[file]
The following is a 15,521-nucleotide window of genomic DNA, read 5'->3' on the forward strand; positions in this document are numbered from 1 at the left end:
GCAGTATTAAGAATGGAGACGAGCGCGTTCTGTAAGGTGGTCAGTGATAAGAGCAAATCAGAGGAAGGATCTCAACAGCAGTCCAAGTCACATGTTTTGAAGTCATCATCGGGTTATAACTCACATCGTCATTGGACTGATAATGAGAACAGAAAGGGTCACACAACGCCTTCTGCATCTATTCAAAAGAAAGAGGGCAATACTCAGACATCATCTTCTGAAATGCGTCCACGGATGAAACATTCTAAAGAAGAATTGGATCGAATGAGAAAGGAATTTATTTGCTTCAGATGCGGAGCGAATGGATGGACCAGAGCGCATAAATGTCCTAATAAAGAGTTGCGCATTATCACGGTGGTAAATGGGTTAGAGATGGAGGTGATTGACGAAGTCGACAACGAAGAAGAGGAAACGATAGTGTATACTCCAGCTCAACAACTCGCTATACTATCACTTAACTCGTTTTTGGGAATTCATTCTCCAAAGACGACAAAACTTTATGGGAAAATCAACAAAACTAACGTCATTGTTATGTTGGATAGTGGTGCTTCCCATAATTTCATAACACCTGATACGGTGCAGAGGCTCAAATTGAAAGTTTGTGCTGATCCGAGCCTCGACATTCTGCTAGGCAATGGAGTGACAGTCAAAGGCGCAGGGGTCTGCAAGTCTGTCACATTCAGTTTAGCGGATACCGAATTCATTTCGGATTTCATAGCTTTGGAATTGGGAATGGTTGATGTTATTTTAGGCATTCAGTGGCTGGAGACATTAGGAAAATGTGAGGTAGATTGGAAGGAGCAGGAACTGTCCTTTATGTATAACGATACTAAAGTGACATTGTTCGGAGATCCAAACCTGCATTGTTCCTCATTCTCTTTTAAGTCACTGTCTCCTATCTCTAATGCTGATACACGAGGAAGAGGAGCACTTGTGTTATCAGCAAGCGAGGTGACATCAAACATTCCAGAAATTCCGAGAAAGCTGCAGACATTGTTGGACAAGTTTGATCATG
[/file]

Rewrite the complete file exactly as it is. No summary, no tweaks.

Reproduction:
The following is a 15,521-nucleotide window of genomic DNA, read 5'->3' on the forward strand; positions in this document are numbered from 1 at the left end:
GCAGTATTAAGAATGGAGACGAGCGCGTTCTGTAAGGTGGTCAGTGATAAGAGCAAATCAGAGGAAGGATCTCAACAGCAGTCCAAGTCACATGTTTTGAAGTCATCATCGGGTTATAACTCACATCGTCATTGGACTGATAATGAGAACAGAAAGGGTCACACAACGCCTTCTGCATCTATTCAAAAGAAAGAGGGCAATACTCAGACATCATCTTCTGAAATGCGTCCACGGATGAAACATTCTAAAGAAGAATTGGATCGAATGAGAAAGGAATTTATTTGCTTCAGATGCGGAGCGAATGGATGGACCAGAGCGCATAAATGTCCTAATAAAGAGTTGCGCATTATCACGGTGGTAAATGGGTTAGAGATGGAGGTGATTGACGAAGTCGACAACGAAGAAGAGGAAACGATAGTGTATACTCCAGCTCAACAACTCGCTATACTATCACTTAACTCGTTTTTGGGAATTCATTCTCCAAAGACGACAAAACTTTATGGGAAAATCAACAAAACTAACGTCATTGTTATGTTGGATAGTGGTGCTTCCCATAATTTCATAACACCTGATACGGTGCAGAGGCTCAAATTGAAAGTTTGTGCTGATCCGAGCCTCGACATTCTGCTAGGCAATGGAGTGACAGTCAAAGGCGCAGGGGTCTGCAAGTCTGTCACATTCAGTTTAGCGGATACCGAATTCATTTCGGATTTCATAGCTTTGGAATTGGGAATGGTTGATGTTATTTTAGGCATTCAGTGGCTGGAGACATTAGGAAAATGTGAGGTAGATTGGAAGGAGCAGGAACTGTCCTTTATGTATAACGATACTAAAGTGACATTGTTCGGAGATCCAAACCTGCATTGTTCCTCATTCTCTTTTAAGTCACTGTCTCCTATCTCTAATGCTGATACACGAGGAAGAGGAGCACTTGTGTTATCAGCAAGCGAGGTGACATCAAACATTCCAGAAATTCCGAGAAAGCTGCAGACATTGTTGGACAAGTTTGATCATG